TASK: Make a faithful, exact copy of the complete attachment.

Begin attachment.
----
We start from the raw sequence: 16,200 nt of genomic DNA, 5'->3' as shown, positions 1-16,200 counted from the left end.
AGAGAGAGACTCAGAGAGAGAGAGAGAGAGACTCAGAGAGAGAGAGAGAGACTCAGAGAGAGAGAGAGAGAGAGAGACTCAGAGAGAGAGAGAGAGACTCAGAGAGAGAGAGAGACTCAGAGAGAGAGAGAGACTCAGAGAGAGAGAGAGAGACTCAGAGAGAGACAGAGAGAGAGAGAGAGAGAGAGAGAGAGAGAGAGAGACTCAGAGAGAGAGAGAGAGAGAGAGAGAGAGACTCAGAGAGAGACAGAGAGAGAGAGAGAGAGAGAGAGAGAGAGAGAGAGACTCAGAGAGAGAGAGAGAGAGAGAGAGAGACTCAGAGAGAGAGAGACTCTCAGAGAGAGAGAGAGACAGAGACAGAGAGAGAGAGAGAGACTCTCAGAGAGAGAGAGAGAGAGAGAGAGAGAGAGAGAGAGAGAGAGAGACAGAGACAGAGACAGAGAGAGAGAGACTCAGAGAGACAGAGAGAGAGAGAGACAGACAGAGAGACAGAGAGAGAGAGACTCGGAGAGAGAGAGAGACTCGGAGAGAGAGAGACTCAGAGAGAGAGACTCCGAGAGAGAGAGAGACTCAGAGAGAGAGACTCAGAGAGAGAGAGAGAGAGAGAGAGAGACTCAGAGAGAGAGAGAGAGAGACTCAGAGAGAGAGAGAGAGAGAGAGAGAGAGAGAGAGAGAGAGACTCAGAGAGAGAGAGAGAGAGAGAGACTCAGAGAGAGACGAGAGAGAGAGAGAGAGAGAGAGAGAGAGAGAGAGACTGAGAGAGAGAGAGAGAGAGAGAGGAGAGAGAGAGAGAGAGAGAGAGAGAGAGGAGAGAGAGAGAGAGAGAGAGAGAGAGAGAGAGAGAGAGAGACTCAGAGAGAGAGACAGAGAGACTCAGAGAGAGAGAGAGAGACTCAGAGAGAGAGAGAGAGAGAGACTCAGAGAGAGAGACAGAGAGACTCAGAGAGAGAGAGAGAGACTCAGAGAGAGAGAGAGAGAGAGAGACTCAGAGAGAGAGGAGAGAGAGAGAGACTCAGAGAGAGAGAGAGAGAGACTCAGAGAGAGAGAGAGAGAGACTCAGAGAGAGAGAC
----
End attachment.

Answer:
We start from the raw sequence: 16,200 nt of genomic DNA, 5'->3' as shown, positions 1-16,200 counted from the left end.
AGAGAGAGACTCAGAGAGAGAGAGAGAGAGACTCAGAGAGAGAGAGAGAGACTCAGAGAGAGAGAGAGAGAGAGAGACTCAGAGAGAGAGAGAGAGACTCAGAGAGAGAGAGAGACTCAGAGAGAGAGAGAGACTCAGAGAGAGAGAGAGAGACTCAGAGAGAGACAGAGAGAGAGAGAGAGAGAGAGAGAGAGAGAGAGAGACTCAGAGAGAGAGAGAGAGAGAGAGAGAGAGACTCAGAGAGAGACAGAGAGAGAGAGAGAGAGAGAGAGAGAGAGAGAGAGACTCAGAGAGAGAGAGAGAGAGAGAGAGAGACTCAGAGAGAGAGAGACTCTCAGAGAGAGAGAGAGACAGAGACAGAGAGAGAGAGAGAGACTCTCAGAGAGAGAGAGAGAGAGAGAGAGAGAGAGAGAGAGAGAGAGAGACAGAGACAGAGACAGAGAGAGAGAGACTCAGAGAGACAGAGAGAGAGAGAGACAGACAGAGAGACAGAGAGAGAGAGACTCGGAGAGAGAGAGAGACTCGGAGAGAGAGAGACTCAGAGAGAGAGACTCCGAGAGAGAGAGAGACTCAGAGAGAGAGACTCAGAGAGAGAGAGAGAGAGAGAGAGAGACTCAGAGAGAGAGAGAGAGAGACTCAGAGAGAGAGAGAGAGAGAGAGAGAGAGAGAGAGAGAGAGACTCAGAGAGAGAGAGAGAGAGAGAGACTCAGAGAGAGACGAGAGAGAGAGAGAGAGAGAGAGAGAGAGAGAGAGACTGAGAGAGAGAGAGAGAGAGAGAGGAGAGAGAGAGAGAGAGAGAGAGAGAGAGGAGAGAGAGAGAGAGAGAGAGAGAGAGAGAGAGAGAGAGAGACTCAGAGAGAGAGACAGAGAGACTCAGAGAGAGAGAGAGAGACTCAGAGAGAGAGAGAGAGAGAGACTCAGAGAGAGAGACAGAGAGACTCAGAGAGAGAGAGAGAGACTCAGAGAGAGAGAGAGAGAGAGAGACTCAGAGAGAGAGGAGAGAGAGAGAGACTCAGAGAGAGAGAGAGAGAGACTCAGAGAGAGAGAGAGAGAGACTCAGAGAGAGAGAC